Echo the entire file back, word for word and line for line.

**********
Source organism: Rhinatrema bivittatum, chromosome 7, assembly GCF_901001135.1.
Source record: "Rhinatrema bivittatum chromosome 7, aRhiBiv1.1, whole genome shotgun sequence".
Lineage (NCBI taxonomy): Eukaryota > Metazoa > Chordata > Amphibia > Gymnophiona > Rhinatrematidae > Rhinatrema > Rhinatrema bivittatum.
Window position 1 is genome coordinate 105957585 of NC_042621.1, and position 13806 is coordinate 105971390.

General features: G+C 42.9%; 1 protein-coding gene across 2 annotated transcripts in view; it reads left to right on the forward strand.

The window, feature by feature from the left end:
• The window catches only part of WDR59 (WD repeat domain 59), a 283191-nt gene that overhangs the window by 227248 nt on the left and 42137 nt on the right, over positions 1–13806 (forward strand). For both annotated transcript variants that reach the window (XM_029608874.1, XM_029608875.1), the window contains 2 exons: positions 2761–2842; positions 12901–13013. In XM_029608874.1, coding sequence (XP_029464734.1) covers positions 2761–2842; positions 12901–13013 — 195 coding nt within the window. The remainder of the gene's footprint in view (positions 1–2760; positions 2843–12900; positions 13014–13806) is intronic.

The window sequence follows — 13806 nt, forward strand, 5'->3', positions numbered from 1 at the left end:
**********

Source organism: Rhinatrema bivittatum, chromosome 7, assembly GCF_901001135.1.
Source record: "Rhinatrema bivittatum chromosome 7, aRhiBiv1.1, whole genome shotgun sequence".
Lineage (NCBI taxonomy): Eukaryota > Metazoa > Chordata > Amphibia > Gymnophiona > Rhinatrematidae > Rhinatrema > Rhinatrema bivittatum.
Window position 1 is genome coordinate 105957585 of NC_042621.1, and position 13806 is coordinate 105971390.

General features: G+C 42.9%; 1 protein-coding gene across 2 annotated transcripts in view; it reads left to right on the forward strand.

The window, feature by feature from the left end:
• The window catches only part of WDR59 (WD repeat domain 59), a 283191-nt gene that overhangs the window by 227248 nt on the left and 42137 nt on the right, over positions 1–13806 (forward strand). For both annotated transcript variants that reach the window (XM_029608874.1, XM_029608875.1), the window contains 2 exons: positions 2761–2842; positions 12901–13013. In XM_029608874.1, coding sequence (XP_029464734.1) covers positions 2761–2842; positions 12901–13013 — 195 coding nt within the window. The remainder of the gene's footprint in view (positions 1–2760; positions 2843–12900; positions 13014–13806) is intronic.

The window sequence follows — 13806 nt, forward strand, 5'->3', positions numbered from 1 at the left end: